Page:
I don't watch sport, but I imagine the intensity and involvement one feels as an audience member of a classical concert is the same as watching football. As a spectator, doing literally nothing to affect the players, you feel so involved you feel as though you could be right there on the pitch with them. Monday evening saw the Oxford Philharmonic Orchestra, orchestra in residence at the University, play three pieces; Rossini's Overture, Bruch's Violin Concerto No. 1 and Beethoven's Symphony No. 7. The latter two were a last minute change, along with the conductor. A family emergency left conductor Marios Papadopoulos stepping into the shoes of Valery Gergiev, certainly with ease as the musical director and driving force behind the Oxford Philharmonic.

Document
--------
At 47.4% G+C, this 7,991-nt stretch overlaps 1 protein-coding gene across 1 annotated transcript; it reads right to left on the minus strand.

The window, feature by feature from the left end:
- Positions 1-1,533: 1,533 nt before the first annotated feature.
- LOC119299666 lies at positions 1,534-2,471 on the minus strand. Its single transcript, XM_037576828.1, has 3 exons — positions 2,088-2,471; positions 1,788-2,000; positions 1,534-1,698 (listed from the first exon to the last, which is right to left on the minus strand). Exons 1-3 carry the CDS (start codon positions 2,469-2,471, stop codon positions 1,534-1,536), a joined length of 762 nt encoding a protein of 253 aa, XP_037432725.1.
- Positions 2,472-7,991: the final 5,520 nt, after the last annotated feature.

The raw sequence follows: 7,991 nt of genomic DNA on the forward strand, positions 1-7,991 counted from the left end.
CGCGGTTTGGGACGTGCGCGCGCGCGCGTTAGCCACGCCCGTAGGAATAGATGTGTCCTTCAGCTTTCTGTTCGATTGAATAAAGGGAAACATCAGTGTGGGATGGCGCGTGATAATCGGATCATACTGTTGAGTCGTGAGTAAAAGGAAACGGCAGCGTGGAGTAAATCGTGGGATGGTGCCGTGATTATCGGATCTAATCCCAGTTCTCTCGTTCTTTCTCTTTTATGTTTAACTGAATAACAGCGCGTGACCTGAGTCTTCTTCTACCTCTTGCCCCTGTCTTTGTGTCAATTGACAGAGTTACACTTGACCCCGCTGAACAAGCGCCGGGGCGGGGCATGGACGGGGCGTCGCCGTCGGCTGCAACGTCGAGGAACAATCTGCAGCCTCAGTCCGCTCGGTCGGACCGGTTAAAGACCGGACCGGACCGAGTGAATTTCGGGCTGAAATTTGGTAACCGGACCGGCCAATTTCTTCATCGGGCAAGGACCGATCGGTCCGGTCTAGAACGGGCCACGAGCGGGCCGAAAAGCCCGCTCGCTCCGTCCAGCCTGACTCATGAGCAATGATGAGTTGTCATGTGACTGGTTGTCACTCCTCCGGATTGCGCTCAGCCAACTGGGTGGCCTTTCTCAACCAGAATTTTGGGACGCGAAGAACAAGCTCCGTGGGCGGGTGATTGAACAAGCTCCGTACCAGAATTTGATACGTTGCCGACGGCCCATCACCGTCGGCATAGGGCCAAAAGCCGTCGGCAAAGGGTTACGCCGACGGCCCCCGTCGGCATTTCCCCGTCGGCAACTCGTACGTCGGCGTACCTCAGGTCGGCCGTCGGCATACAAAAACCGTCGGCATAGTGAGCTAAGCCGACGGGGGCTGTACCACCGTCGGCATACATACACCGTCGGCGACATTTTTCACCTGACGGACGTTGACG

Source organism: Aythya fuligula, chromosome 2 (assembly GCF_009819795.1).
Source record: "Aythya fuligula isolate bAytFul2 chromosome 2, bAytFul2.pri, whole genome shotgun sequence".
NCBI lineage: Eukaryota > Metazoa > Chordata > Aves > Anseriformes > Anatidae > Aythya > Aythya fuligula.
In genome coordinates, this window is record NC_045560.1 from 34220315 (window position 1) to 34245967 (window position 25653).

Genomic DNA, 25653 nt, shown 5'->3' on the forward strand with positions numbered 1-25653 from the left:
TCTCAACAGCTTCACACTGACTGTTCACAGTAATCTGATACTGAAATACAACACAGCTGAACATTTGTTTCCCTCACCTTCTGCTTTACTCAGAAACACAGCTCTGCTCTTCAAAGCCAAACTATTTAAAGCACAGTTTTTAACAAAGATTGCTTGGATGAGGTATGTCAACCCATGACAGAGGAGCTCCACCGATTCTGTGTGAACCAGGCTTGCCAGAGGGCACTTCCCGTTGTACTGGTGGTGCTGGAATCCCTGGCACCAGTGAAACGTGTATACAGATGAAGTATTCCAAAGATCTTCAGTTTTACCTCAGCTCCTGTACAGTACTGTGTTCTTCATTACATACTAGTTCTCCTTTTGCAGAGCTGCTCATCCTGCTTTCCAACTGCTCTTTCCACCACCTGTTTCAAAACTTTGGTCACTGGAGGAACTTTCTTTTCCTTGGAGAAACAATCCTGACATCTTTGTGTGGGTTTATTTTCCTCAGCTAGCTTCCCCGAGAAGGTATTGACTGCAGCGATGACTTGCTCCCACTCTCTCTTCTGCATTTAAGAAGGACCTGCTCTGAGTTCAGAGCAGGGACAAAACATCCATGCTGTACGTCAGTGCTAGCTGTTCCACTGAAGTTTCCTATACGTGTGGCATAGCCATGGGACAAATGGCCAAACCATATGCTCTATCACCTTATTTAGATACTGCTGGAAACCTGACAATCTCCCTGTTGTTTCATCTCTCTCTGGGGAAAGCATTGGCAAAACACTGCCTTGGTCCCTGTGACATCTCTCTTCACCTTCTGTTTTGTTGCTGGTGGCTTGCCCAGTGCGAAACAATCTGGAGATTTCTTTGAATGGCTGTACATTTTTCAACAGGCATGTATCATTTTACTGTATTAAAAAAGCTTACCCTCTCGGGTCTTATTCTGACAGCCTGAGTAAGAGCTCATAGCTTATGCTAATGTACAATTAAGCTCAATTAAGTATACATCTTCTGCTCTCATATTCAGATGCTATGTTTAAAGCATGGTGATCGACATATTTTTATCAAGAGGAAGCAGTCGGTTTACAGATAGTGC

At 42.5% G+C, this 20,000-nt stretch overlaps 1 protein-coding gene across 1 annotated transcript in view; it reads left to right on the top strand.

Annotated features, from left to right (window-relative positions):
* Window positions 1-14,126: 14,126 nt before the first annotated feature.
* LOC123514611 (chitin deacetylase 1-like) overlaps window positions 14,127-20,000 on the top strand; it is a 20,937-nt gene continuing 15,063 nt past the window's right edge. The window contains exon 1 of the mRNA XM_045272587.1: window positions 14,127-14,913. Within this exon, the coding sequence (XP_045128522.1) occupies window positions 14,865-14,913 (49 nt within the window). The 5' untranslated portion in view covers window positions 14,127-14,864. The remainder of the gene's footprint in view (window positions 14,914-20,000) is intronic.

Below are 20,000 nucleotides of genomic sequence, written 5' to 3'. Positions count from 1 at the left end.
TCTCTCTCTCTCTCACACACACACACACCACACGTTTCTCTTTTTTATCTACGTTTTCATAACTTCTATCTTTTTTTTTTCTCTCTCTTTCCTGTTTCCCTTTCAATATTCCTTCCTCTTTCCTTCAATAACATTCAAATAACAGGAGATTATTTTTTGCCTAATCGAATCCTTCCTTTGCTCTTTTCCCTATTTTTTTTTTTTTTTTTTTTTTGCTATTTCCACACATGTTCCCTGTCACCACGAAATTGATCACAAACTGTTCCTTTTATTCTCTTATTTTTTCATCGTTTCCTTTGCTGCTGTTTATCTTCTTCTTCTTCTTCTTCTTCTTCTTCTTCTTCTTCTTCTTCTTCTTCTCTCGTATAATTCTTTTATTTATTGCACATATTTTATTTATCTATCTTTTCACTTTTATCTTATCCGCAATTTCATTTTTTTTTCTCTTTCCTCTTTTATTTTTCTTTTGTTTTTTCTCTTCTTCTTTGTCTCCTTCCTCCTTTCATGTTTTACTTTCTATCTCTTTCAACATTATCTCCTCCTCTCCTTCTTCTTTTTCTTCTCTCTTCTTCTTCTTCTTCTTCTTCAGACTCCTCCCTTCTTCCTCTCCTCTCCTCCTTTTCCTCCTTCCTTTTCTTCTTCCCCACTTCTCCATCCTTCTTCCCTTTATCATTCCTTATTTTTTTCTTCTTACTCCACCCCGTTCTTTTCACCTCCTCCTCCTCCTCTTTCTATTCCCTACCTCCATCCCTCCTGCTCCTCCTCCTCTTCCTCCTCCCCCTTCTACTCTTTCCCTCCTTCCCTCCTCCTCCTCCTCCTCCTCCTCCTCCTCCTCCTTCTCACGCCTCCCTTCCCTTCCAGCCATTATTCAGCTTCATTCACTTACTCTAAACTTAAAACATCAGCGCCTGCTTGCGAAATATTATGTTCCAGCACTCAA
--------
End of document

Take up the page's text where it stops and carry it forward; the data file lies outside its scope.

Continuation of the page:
The Sheldonian's slightly dictatorial ushers do not decrease its value as a venue. The (unintentional I'm sure) apocalyptically coloured clouds of Christopher Wren's high-Baroque ceiling visually mirror the frenzied, full orchestra moments of each piece. As an audience we are caught in this small space between art and music - an intensely cultured lock-in. Although it has three tiers of seating, the Sheldonian is incredibly intimate. The physical intimacy of the place enhances the slumberous parts to Rossini's Overture, the music so casual it puts to mind a half-asleep conversation during a weekend lie in. And thus the jolt of awakeness is even more extreme when the orchestra marches its audience straight into battle. It is such a joy to be in the midst of a huge sound. It is this intensity and change in emotion and pace that makes listening to good classical music so exciting, sometimes even unnerving. Certainly so for German composer Carl Maria von Weber, who after hearing Symphony No. 7 exclaimed that Beethoven was now 'quite ready for the madhouse.' And perhaps understandably. At points, not just in this piece but also in the earlier two, the musicians looked quite possessed by their instruments. Anna-Liisa Bezrodny, principal violinist for the passionately-played Bruch piece, reminded me of an automaton, the instrument jerking her with it as if she were a clockwork mechanism, of the music rather than human. Just one part in the creation of something much larger than us all.